Document Type

Journal Article

Department/Unit

Department of Physical Education

Language

English

Abstract

Physical activity (PA) promotion is beneficial to gain and maintain optimal health, but might increase risks for physical activity-related injury (PARI). This cross-sectional study aimed to investigate the incidence rate and identify risk factors of PARI among Chinese middle school students. Selected via the method of cluster random sampling, students graded 7–8 (junior) and 10–11 (senior) from five middle schools (aged from 10 to 18 years old) in Shantou were invited to participate in the survey. Information on socio-demography, PA involvement, sleep duration, individual safety awareness and exercise behavior, and PARI experiences in the past 12 month was collected. Multivariate logistic regression model was performed to estimate the risk factors of PARI. A total of 3082 participants completed the valid questionnaires, with an overall incidence rate of 25.1%. Boys, junior school students, sports team members, and those with lower safety awareness, living with single parent, and without any chronic conditions were at higher risks for PARI. Moreover, exercising on wet floor or with illness frequently would also be more likely to experience injury, especially those with at least 120 min per day. In conclusion, PARI was prevalent among middle school students in southern China. The above data provide insights that were focused and effective actions should be taken to prevent school-aged adolescents from PARI and maximize the benefits of PA.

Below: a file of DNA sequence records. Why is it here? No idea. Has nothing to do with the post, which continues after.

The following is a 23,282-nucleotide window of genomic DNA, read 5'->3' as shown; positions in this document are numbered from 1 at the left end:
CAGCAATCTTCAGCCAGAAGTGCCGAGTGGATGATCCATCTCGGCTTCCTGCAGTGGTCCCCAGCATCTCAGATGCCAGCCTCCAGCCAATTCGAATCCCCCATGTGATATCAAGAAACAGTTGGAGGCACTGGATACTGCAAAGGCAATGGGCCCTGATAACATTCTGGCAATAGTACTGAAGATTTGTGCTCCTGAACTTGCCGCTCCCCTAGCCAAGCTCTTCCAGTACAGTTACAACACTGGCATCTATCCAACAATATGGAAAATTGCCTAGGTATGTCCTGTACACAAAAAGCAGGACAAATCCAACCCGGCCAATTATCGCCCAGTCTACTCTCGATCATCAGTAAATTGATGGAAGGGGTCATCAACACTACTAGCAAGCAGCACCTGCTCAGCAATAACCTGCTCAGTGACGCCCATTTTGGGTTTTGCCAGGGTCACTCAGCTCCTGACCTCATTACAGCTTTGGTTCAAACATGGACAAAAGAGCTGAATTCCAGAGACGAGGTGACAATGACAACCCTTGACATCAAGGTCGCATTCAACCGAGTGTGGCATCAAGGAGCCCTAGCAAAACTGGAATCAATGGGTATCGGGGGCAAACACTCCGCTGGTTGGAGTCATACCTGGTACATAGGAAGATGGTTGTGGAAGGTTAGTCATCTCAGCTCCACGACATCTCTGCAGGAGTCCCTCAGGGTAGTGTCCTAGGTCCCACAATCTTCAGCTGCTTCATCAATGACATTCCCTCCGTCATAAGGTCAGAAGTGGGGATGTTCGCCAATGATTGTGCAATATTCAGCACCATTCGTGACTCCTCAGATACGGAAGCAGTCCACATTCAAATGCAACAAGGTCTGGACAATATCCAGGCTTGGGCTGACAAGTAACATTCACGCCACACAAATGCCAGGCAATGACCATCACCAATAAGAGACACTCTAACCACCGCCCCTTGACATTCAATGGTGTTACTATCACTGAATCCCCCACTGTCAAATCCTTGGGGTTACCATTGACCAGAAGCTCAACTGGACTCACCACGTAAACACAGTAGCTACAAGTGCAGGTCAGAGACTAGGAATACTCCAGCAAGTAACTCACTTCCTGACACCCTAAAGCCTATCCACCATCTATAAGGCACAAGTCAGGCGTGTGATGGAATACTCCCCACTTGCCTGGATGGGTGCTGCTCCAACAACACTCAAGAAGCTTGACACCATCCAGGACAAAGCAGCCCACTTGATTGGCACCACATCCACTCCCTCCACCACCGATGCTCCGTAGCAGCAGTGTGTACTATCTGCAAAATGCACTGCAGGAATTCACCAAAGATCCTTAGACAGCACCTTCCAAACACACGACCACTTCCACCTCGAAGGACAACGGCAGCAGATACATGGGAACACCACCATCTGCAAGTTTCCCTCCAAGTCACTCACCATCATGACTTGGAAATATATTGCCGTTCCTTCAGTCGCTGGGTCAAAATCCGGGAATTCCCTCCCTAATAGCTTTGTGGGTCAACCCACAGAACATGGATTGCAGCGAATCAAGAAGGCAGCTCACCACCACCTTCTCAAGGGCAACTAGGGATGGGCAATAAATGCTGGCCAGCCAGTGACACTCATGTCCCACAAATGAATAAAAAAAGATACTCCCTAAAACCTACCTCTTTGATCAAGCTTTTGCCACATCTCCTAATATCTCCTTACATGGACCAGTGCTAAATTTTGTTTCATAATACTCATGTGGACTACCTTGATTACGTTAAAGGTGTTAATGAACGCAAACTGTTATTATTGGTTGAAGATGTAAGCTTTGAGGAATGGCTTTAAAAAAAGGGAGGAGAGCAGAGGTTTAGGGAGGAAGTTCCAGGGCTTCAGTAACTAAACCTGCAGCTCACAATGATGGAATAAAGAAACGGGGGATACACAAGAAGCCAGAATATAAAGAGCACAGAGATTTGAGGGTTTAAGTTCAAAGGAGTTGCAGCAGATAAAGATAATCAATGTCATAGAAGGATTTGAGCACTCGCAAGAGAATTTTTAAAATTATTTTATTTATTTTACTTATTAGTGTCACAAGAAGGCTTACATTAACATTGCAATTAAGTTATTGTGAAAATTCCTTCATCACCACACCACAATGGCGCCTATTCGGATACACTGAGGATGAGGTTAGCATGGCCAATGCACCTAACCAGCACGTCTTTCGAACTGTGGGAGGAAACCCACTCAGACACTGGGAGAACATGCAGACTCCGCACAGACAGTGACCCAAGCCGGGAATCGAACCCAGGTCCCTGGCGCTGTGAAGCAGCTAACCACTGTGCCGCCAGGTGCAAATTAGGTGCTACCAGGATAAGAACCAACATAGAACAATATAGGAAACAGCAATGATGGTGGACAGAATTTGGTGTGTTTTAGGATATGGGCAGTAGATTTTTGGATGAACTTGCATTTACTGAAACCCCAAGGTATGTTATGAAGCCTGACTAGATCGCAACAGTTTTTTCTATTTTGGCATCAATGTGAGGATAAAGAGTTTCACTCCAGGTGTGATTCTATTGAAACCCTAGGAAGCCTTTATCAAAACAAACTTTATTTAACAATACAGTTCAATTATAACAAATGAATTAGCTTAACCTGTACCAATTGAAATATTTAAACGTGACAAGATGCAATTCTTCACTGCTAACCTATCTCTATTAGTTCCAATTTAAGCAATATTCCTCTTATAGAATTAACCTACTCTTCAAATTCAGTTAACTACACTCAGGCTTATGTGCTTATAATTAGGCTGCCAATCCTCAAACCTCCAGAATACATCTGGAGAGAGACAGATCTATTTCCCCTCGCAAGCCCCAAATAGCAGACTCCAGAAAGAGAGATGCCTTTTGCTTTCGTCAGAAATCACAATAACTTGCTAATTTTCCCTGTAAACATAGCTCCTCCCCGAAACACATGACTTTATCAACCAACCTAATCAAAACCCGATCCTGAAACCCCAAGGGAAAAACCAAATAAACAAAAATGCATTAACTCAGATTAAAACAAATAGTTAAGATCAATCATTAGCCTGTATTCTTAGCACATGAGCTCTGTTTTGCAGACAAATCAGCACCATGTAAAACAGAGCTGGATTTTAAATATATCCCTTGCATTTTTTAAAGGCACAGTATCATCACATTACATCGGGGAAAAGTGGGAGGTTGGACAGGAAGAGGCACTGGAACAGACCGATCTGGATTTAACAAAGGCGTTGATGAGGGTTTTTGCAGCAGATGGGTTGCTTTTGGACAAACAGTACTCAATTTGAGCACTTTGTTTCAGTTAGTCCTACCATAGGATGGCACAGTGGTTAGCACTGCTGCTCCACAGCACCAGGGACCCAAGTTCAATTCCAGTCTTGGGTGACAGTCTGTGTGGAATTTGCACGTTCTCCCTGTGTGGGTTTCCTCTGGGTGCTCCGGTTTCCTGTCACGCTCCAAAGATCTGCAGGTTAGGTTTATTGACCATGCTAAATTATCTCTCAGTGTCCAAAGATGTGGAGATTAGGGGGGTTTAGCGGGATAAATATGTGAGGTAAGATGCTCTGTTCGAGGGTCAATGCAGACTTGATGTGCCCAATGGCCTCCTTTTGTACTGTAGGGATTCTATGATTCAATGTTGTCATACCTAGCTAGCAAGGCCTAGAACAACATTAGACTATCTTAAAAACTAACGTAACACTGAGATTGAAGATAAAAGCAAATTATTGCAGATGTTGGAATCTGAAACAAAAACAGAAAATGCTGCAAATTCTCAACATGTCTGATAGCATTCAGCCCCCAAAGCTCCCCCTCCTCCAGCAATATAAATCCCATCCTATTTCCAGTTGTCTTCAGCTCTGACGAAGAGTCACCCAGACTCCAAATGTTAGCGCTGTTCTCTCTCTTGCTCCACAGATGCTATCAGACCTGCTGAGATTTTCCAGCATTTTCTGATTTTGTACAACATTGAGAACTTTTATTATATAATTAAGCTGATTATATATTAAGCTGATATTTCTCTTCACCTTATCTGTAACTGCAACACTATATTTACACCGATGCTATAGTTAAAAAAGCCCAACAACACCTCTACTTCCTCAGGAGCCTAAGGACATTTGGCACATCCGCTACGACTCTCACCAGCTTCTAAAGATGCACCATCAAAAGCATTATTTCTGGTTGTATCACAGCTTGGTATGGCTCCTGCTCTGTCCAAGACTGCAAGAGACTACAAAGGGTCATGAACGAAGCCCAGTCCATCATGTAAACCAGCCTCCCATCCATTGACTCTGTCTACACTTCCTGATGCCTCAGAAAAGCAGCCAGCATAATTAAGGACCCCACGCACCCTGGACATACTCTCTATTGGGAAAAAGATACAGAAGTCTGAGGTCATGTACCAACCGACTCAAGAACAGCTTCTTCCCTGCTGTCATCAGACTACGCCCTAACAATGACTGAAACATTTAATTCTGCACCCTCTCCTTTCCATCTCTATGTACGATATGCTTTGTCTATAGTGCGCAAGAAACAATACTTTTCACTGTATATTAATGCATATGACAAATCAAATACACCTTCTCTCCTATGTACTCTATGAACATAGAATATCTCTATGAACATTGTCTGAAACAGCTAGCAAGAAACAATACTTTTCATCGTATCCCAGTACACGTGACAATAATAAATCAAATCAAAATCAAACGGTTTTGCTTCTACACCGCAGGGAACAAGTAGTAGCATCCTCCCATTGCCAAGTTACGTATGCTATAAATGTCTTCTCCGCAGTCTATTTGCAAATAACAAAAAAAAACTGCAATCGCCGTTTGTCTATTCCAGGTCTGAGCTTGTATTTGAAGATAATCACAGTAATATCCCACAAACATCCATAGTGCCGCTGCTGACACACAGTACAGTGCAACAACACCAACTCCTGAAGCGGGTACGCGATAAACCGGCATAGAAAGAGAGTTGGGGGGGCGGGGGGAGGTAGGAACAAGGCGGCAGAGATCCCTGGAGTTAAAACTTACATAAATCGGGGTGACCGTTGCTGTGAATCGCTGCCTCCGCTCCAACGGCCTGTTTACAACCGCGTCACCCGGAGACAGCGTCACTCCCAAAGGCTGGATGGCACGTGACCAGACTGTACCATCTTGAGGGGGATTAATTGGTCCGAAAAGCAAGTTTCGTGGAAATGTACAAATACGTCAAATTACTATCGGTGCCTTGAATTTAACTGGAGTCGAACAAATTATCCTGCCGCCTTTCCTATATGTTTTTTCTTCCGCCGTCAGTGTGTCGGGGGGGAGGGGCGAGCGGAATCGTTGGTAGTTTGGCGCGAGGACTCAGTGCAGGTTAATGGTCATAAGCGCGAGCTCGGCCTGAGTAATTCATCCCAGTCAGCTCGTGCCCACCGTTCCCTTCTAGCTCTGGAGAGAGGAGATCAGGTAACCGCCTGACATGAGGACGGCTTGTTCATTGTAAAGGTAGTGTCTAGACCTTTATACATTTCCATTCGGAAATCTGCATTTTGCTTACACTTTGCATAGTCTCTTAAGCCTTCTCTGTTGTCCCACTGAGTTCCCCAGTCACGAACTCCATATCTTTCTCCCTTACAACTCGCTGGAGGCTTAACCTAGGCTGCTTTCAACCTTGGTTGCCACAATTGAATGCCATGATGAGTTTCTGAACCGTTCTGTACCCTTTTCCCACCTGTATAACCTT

Keywords

epidemiology, sports injury, physical activity, risk factor, middle school

Publication Date

6-2018

Source Publication Title

International Journal of Environmental Research and Public Health

Volume

15

Issue

6

Publisher

MDPI

Creative Commons License

Creative Commons Attribution 4.0 License
This work is licensed under a Creative Commons Attribution 4.0 License.

DOI

10.3390/ijerph15061244

Link to Publisher's Edition

https://doi.org/10.3390/ijerph15061244

ISSN (print)

16617827

ISSN (electronic)

16604601

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